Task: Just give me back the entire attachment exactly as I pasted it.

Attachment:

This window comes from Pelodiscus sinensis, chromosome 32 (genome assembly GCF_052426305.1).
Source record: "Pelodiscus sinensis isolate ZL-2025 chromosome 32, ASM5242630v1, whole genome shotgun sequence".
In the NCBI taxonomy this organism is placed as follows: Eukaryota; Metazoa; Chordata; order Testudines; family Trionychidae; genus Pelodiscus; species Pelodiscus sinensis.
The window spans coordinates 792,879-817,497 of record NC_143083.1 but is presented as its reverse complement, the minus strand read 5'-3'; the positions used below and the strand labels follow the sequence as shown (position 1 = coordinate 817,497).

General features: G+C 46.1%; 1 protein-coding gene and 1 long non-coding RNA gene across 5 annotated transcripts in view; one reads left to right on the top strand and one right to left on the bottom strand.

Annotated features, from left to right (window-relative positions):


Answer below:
This window comes from Pelodiscus sinensis, chromosome 32 (genome assembly GCF_052426305.1).
Source record: "Pelodiscus sinensis isolate ZL-2025 chromosome 32, ASM5242630v1, whole genome shotgun sequence".
In the NCBI taxonomy this organism is placed as follows: Eukaryota; Metazoa; Chordata; order Testudines; family Trionychidae; genus Pelodiscus; species Pelodiscus sinensis.
The window spans coordinates 792,879-817,497 of record NC_143083.1 but is presented as its reverse complement, the minus strand read 5'-3'; the positions used below and the strand labels follow the sequence as shown (position 1 = coordinate 817,497).

General features: G+C 46.1%; 1 protein-coding gene and 1 long non-coding RNA gene across 5 annotated transcripts in view; one reads left to right on the top strand and one right to left on the bottom strand.

Annotated features, from left to right (window-relative positions):